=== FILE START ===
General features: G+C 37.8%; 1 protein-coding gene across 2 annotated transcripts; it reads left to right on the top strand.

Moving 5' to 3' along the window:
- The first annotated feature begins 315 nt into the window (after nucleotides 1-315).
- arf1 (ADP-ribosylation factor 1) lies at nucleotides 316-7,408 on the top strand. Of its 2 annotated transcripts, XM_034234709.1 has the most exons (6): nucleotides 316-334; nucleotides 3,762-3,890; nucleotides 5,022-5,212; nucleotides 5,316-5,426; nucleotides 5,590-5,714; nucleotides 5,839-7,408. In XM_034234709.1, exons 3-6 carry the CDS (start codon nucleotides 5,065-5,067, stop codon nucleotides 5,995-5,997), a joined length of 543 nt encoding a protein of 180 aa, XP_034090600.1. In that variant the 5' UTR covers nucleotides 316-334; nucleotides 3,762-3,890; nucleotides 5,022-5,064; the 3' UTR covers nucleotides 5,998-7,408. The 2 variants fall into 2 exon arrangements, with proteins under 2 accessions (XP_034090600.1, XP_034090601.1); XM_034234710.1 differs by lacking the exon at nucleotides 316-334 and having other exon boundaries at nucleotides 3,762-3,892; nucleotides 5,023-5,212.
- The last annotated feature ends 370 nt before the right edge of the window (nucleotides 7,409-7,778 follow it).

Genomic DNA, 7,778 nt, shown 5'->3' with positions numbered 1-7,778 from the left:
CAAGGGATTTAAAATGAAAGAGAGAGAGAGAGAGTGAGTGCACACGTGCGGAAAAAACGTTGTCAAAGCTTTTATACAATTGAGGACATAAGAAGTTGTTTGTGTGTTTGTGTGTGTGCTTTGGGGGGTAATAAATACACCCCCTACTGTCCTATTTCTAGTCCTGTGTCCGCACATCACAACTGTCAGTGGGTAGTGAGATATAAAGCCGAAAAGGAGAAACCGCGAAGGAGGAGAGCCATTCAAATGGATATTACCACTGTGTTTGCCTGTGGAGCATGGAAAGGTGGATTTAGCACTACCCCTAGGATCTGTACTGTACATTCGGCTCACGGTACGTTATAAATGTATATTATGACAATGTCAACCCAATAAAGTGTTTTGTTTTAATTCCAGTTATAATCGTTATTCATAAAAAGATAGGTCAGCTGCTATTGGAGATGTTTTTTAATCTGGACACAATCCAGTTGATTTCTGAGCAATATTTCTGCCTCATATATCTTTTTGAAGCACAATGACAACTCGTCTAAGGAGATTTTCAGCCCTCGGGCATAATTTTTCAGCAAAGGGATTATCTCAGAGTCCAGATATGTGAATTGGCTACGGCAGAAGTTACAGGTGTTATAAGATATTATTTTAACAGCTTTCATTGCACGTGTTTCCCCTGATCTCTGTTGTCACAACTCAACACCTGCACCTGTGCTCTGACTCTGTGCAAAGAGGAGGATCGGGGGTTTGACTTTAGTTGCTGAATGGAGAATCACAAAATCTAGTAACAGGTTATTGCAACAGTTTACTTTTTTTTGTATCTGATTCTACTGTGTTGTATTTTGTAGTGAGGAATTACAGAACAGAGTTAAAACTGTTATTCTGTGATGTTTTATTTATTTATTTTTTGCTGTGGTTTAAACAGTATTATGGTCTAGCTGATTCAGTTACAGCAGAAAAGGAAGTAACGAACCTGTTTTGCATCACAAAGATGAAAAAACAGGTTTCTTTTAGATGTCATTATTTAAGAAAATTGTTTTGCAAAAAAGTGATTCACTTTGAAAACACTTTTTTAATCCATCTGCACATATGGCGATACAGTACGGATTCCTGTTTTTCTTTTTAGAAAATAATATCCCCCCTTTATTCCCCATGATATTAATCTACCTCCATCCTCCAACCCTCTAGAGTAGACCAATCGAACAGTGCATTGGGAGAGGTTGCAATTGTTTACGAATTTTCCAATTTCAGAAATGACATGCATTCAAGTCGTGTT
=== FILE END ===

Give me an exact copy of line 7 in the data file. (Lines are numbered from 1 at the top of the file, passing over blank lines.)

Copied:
CAAGGGATTTAAAATGAAAGAGAGAGAGAGAGAGTGAGTGCACACGTGCGGAAAAAACGTTGTCAAAGCTTTTATACAATTGAGGACATAAGAAGTTGTTTGTGTGTTTGTGTGTGTGCTTTGGGGGGTAATAAATACACCCCCTACTGTCCTATTTCTAGTCCTGTGTCCGCACATCACAACTGTCAGTGGGTAGTGAGATATAAAGCCGAAAAGGAGAAACCGCGAAGGAGGAGAGCCATTCAAATGGATATTACCACTGTGTTTGCCTGTGGAGCATGGAAAGGTGGATTTAGCACTACCCCTAGGATCTGTACTGTACATTCGGCTCACGGTACGTTATAAATGTATATTATGACAATGTCAACCCAATAAAGTGTTTTGTTTTAATTCCAGTTATAATCGTTATTCATAAAAAGATAGGTCAGCTGCTATTGGAGATGTTTTTTAATCTGGACACAATCCAGTTGATTTCTGAGCAATATTTCTGCCTCATATATCTTTTTGAAGCACAATGACAACTCGTCTAAGGAGATTTTCAGCCCTCGGGCATAATTTTTCAGCAAAGGGATTATCTCAGAGTCCAGATATGTGAATTGGCTACGGCAGAAGTTACAGGTGTTATAAGATATTATTTTAACAGCTTTCATTGCACGTGTTTCCCCTGATCTCTGTTGTCACAACTCAACACCTGCACCTGTGCTCTGACTCTGTGCAAAGAGGAGGATCGGGGGTTTGACTTTAGTTGCTGAATGGAGAATCACAAAATCTAGTAACAGGTTATTGCAACAGTTTACTTTTTTTTGTATCTGATTCTACTGTGTTGTATTTTGTAGTGAGGAATTACAGAACAGAGTTAAAACTGTTATTCTGTGATGTTTTATTTATTTATTTTTTGCTGTGGTTTAAACAGTATTATGGTCTAGCTGATTCAGTTACAGCAGAAAAGGAAGTAACGAACCTGTTTTGCATCACAAAGATGAAAAAACAGGTTTCTTTTAGATGTCATTATTTAAGAAAATTGTTTTGCAAAAAAGTGATTCACTTTGAAAACACTTTTTTAATCCATCTGCACATATGGCGATACAGTACGGATTCCTGTTTTTCTTTTTAGAAAATAATATCCCCCCTTTATTCCCCATGATATTAATCTACCTCCATCCTCCAACCCTCTAGAGTAGACCAATCGAACAGTGCATTGGGAGAGGTTGCAATTGTTTACGAATTTTCCAATTTCAGAAATGACATGCATTCAAGTCGTGTT